usafagirl99

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Jan 21, 2017
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My dad was a USAFA grad in the 90's, and an RC-135 pilot. I've lived right next to bases my whole life, and I have never taken interest in what was actually around me until about a year ago. I KNOW that this is what i want to do, and I know that they think I am going to grow out of it soon. Whenever I talk about taking AP classes, Civil Air Patrol, and other checkboxes for my resume, they tell me to just enjoy high school or that I probably won't have the same goals when it's actually time to go to college. They just put it off as a phase. I play 3 sports, and my parents think that the sports are all that I really care about. Has anyone else ever been in my position or just have advice?

Edit 1: Sometimes I think that my dad just doesn't believe that I truly want to put myself in the situation that he went through. It's a "prison" in his words.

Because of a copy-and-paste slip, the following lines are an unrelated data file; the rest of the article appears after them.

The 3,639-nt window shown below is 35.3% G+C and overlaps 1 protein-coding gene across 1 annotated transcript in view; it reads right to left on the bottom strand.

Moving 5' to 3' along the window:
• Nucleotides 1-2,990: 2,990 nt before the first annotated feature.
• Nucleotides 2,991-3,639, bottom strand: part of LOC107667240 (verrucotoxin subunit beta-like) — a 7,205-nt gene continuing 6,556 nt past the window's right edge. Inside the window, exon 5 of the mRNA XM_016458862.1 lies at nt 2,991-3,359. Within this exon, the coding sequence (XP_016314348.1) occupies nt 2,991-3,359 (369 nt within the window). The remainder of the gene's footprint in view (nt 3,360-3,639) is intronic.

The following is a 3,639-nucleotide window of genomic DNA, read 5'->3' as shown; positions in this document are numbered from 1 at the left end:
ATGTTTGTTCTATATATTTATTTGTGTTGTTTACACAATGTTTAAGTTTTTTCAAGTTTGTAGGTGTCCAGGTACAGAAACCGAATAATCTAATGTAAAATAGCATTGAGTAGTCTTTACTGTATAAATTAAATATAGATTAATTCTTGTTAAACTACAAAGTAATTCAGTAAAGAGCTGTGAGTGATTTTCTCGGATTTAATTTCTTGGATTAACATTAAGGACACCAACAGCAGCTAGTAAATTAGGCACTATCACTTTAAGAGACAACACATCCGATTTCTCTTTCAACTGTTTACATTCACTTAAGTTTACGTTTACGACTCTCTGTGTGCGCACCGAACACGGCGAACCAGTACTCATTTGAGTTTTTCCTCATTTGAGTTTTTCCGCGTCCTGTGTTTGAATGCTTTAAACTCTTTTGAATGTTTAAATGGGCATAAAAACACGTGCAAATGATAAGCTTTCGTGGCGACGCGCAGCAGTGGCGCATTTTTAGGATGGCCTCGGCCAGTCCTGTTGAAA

Tell him you don't want to limit yourself when you do apply to colleges, whether or not it be a service academy.
 

billyb

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Jun 17, 2010
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441
Why are you worried about convincing them? Less talk...more action. You prove yourself with action. 20+ years ago my dad (retired 06) never thought I would get into USMA. No worries dad, I did the application all myself, reached out to the coach of my sport and got myself recruited, etc...... I got in and graduated. I think he was stunned when the BFE came in. He is probably equally stunned by where I am today with my life. Sometimes others can't dream big like you can. Best part of that is that they don't have to. You do it all yourself.